Trips fluked Thursday and Friday on the <b>Celtic Stoirm</b> on the ocean, and the angling has improved, Capt. Mike said. Plenty of sea bass are also biting. Mike worked on the Ol’ Salty II on a fluke trip Saturday on the ocean, and the fishing was pretty good. Some good-sized were taken, and fluke gave up plenty of action. Space is available for a day-troll for tuna Aug. 26. Dates also remain for tuna charters in September.

With <b>Parker Pete’s Fishing Charters</b>, fluke fishing on the ocean remained good on most days, Capt. Pete wrote in a text. Bucktails with Gulps hooked the better-sized, and fluking aboard includes On the Water Seminars that teach the bucktailing in a non-threatening environment. When he last gave a report on the phone last week, he said space was available on one of the seminars this week on Tuesday, and only one more of the seminars will fish afterward, before fluke season is closed beginning Sept. 6.  Don’t have enough anglers for a charter? Contact Parker Pete’s about individual spaces available with charters who want more anglers. Sign up for the email blast on <a href=" http://www.parkerpetefishing.com/" target="_blank">Parker Pete’s website</a> to be kept informed about future spaces.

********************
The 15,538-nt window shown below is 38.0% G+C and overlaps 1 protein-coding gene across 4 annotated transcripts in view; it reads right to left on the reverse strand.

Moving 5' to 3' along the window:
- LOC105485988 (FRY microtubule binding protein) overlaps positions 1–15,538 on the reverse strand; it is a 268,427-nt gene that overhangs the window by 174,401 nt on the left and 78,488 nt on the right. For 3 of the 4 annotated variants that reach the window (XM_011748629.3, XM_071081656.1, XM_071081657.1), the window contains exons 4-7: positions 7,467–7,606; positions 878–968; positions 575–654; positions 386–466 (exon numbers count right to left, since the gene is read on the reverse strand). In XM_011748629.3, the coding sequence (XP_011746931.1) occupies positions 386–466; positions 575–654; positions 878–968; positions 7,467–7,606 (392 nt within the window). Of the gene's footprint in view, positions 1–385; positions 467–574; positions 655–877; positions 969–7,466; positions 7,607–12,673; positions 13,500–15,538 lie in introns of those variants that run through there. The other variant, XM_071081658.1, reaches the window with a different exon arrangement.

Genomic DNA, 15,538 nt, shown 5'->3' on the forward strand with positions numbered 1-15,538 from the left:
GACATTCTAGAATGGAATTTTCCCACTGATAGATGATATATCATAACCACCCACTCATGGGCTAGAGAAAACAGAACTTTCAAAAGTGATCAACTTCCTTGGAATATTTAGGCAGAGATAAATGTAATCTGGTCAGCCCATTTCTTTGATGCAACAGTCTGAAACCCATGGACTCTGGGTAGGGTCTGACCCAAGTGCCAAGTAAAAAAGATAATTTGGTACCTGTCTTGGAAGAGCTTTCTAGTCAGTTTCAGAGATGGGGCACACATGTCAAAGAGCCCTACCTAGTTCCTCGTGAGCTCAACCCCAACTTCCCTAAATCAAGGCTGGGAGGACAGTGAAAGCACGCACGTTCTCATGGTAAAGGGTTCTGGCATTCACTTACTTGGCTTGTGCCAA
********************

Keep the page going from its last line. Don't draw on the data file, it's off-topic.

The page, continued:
Sea bass, fluke and a sprinkling of chub mackerel served up great action on Sunday morning’s trip on the <b>Miss Belmar Princess</b>, an email from the party boat said. On the afternoon’s trip, jumbo sea bass, some sizable fluke and occasional ling gave up great angling. This morning’s trip whipped good results on sea bass and fluke, and picked away at chub mackerel.  Trips are fishing 7:30 a.m. to 2:30 p.m. daily. Trips are also fishing 4:30 to 8:30 p.m. daily, and the afternoon trips also watch whales and porpoises and catch the sunset on the ride home. Fireworks are watched on Thursdays’ afternoon trips.

On the <b>Golden Eagle</b>, bluefish 2 to 5 pounds, chub mackerel and bonito were tackled Sunday, a report said on the party boat’s website. “We went to the East to find them and we did!” it said. On Saturday aboard, very good fishing for sea bass and fluke was clubbed, and a few ling and chub mackerel were axed. On Friday’s trip, fishing was similar. Trips are fishing 7:30 a.m. to 3 p.m. daily. Fishing and sunset cruises are running 4:30 to 8:30 p.m. daily. Spaces remain for 24- and 31-hour <a href=" https://www.goldeneaglefishing.com/tunafish" target="_blank">tuna trips</a> in September and October. Reserve them.